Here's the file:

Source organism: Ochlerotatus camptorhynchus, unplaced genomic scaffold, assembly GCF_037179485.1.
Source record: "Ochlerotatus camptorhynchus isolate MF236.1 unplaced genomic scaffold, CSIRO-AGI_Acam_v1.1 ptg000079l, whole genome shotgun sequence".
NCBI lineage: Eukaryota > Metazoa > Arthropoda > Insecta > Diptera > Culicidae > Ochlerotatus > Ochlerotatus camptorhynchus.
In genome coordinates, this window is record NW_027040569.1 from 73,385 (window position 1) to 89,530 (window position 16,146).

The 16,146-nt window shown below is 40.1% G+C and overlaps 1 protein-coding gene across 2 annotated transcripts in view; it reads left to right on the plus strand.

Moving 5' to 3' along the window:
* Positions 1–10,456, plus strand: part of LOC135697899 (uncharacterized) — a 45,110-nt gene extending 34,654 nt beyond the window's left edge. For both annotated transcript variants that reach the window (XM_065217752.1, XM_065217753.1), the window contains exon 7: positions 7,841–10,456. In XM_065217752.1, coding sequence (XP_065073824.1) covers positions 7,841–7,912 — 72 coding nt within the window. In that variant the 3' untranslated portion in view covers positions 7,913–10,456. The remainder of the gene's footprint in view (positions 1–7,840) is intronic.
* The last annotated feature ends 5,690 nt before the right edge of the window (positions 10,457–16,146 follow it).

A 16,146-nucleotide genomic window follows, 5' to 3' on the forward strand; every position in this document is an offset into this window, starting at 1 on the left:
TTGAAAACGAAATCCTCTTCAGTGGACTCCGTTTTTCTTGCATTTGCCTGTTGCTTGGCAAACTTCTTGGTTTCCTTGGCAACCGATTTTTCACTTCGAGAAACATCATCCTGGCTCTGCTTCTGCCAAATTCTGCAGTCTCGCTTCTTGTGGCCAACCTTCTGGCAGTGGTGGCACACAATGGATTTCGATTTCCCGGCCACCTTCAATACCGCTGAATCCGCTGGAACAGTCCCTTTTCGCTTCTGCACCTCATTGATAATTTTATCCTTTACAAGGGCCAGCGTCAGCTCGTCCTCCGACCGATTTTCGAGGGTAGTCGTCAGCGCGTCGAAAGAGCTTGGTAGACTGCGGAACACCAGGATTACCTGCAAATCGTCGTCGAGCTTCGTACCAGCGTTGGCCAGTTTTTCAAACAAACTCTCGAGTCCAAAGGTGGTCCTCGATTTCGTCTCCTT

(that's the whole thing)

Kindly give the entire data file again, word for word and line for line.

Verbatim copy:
Source organism: Ochlerotatus camptorhynchus, unplaced genomic scaffold, assembly GCF_037179485.1.
Source record: "Ochlerotatus camptorhynchus isolate MF236.1 unplaced genomic scaffold, CSIRO-AGI_Acam_v1.1 ptg000079l, whole genome shotgun sequence".
NCBI lineage: Eukaryota > Metazoa > Arthropoda > Insecta > Diptera > Culicidae > Ochlerotatus > Ochlerotatus camptorhynchus.
In genome coordinates, this window is record NW_027040569.1 from 73,385 (window position 1) to 89,530 (window position 16,146).

The 16,146-nt window shown below is 40.1% G+C and overlaps 1 protein-coding gene across 2 annotated transcripts in view; it reads left to right on the plus strand.

Moving 5' to 3' along the window:
* Positions 1–10,456, plus strand: part of LOC135697899 (uncharacterized) — a 45,110-nt gene extending 34,654 nt beyond the window's left edge. For both annotated transcript variants that reach the window (XM_065217752.1, XM_065217753.1), the window contains exon 7: positions 7,841–10,456. In XM_065217752.1, coding sequence (XP_065073824.1) covers positions 7,841–7,912 — 72 coding nt within the window. In that variant the 3' untranslated portion in view covers positions 7,913–10,456. The remainder of the gene's footprint in view (positions 1–7,840) is intronic.
* The last annotated feature ends 5,690 nt before the right edge of the window (positions 10,457–16,146 follow it).

A 16,146-nucleotide genomic window follows, 5' to 3' on the forward strand; every position in this document is an offset into this window, starting at 1 on the left:
TTGAAAACGAAATCCTCTTCAGTGGACTCCGTTTTTCTTGCATTTGCCTGTTGCTTGGCAAACTTCTTGGTTTCCTTGGCAACCGATTTTTCACTTCGAGAAACATCATCCTGGCTCTGCTTCTGCCAAATTCTGCAGTCTCGCTTCTTGTGGCCAACCTTCTGGCAGTGGTGGCACACAATGGATTTCGATTTCCCGGCCACCTTCAATACCGCTGAATCCGCTGGAACAGTCCCTTTTCGCTTCTGCACCTCATTGATAATTTTATCCTTTACAAGGGCCAGCGTCAGCTCGTCCTCCGACCGATTTTCGAGGGTAGTCGTCAGCGCGTCGAAAGAGCTTGGTAGACTGCGGAACACCAGGATTACCTGCAAATCGTCGTCGAGCTTCGTACCAGCGTTGGCCAGTTTTTCAAACAAACTCTCGAGTCCAAAGGTGGTCCTCGATTTCGTCTCCTT